Bus Conversion: Tearing down the house (Part 1 – The walls of tribulation)
Before you can make something beautiful, you really need a blank canvas for which to work your magic on.
I mean sure you can put lipstick on a pig, but is it beautiful? Most people would say probably not.
For a serious bus conversion, and I do mean serious, this means ripping out the insides of the bus. This ripping would typically include seats, walls, insulation and flooring. In part 1 of tearing down the house, we are just going to cover the walls and insulation. No need to cover the seat removal on this conversion, as this was done by the previous owners. Also previously covered is the A/C removal.
I’ve read many a horror story about pounding away at the thousands of rivets that hold the inner body sheet metal panels to the frame on other bus conversions. Fortunately for me, so I thought, my panels were held in by screws, not rivets. Sure, there were over a thousand of these screws, but with some diligence and elbow grease it should not have been that big of a deal. Should, coulda, woulda… As it actually turned out, there were two things going against me on this endeavor. First, the previous owners had painted the interior white, while making it look nicer, for my efforts this provided some nicely filled in and painted in place screws. Second, and really the main culprit here, at least 75% of these screws seemed to be rusted in place.
I started in the back of the bus with my trusty new impact driver – one of many trusty new tools just for the job. On my first line of screws I would say it was about a 50-50 split between successful screw extractions and severe screw head stripping. The gung-ho mood was quickly dashed as I looked out at the thousand or so remaining screws. Thus began a journey of trial and error, that in the end, thankfully got things back on track. What follows is a breakdown of what worked and what did not work.
Things that did not work
Screw extract drill bits – you would think this would be the obvious solution, I mean, hell, the name says it all. Wrong. While I cannot rule out user error, these did both diddly and squat for me on this job.
Drilling off the screw heads with a large titanium drill bit – while this did technically work, it was tedious, strength sapping and just too slow to be a realistic solution.
Using an angle grinder with an angle grinding plate – too slow, too hot, too hard.
Things that did work
Beating the crap out of the screws with a hammer – I honestly don’t remember if I discovered this technique through the act of releasing rage or just dumb luck, but I’ll be damned if this was the first step on my way to actual progress. Bludgeoning the screws with a hammer seemed to a good job of breaking the screws free of the paint and the rust that locked them in. With this technique alone I was able to get my ratio to about 80% success on the screw removal.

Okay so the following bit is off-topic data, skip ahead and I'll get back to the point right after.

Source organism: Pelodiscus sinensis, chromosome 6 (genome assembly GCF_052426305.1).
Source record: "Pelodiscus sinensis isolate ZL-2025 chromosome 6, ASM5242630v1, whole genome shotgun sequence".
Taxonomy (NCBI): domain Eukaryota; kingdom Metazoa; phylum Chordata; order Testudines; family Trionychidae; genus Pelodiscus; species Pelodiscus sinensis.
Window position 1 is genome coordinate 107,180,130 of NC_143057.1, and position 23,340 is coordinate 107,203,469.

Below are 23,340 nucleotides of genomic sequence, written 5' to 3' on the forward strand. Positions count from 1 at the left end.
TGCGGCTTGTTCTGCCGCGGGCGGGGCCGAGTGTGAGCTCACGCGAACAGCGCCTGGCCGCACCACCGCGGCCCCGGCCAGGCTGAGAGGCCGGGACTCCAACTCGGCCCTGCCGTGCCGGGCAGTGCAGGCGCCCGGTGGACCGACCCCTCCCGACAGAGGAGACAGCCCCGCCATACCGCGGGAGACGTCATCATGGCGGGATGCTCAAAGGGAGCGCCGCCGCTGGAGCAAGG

Trying different Phillips bits – mixed with the hammer time, this probably bumped me up to around a 85% success rate. I found switching between a skinny one and a fat one was all I needed.
Beating the crap out of the screws with a hammer, but with a screwdriver as well – by placing a screw driver in the screw head and hitting the screwdriver on its backside, I was able get to around a 97% success rate. The working theory here is two fold. One, this improved the shape of the slot for the Phillips bit to enact its torquey forces. And two, further and more directed impacts probably helped break up that rust lock a bit more.
Using an angle grinder with a CUTTING wheel – switching to a cutting disc was the key here. With a quick cut straight onto the center of the head of the screw, the screw was left defenseless against a good wack from hammer into a pry wedge bar thing shoved under the screw head. This got me to 100%.
Pro Tip: use earplugs when performing any of these steps, and try to do it when the neighbors aren’t around.
Cutting and pulling and mild itching
Somehow I did not initially notice that all of the panels under the windows were not screwed in at the top, but rather the metal was folded under the windows themselves. Angle grinder to the rescue! A few cutting wheels and about 8 cordless angle grinder battery charges later, this was easily taken care of.
Now onto the crappy old fiberglass insulation. This is totally not fun and needs to be taken with some safety precautions in mind. You don’t want to touch or breath this junk because it is nasty. This gave me a chance to do my best Heisenberg impression. Heisenberg, you say? Yeh I didn’t know what that meant either, being one of the 8 people who still hasn’t watched Breaking Bad. But according to the comments on my selfie in my getup, that’s who I looked like. I just thought it was cool to finally get to finally have a use for my expensive custom skydiving jumpsuit that I had made a couple years back. I never used it in the sky because I did such a crap job with the measurements that it would have easily fit two of me in it. (Except for the belly section. I got the belly section right.)
Once you get down to the insulation, you can finally get an idea just how much rust you’re going to have to contend with. For me it wasn’t too bad. Aside from nearly every single screw being rusted, there were only a few spots here and there on the frame and side panels that I had to grind clean and treat with some Rustoleum. It could be a different story in part 2 of tearing down the house when I tackle the floor.
Lets take a look at how things progress in picture form:
A bonus treat for those of you who have made it this far
Please enjoy the first of one or many videos in a series I like to call “Awkward Tips by Nick”.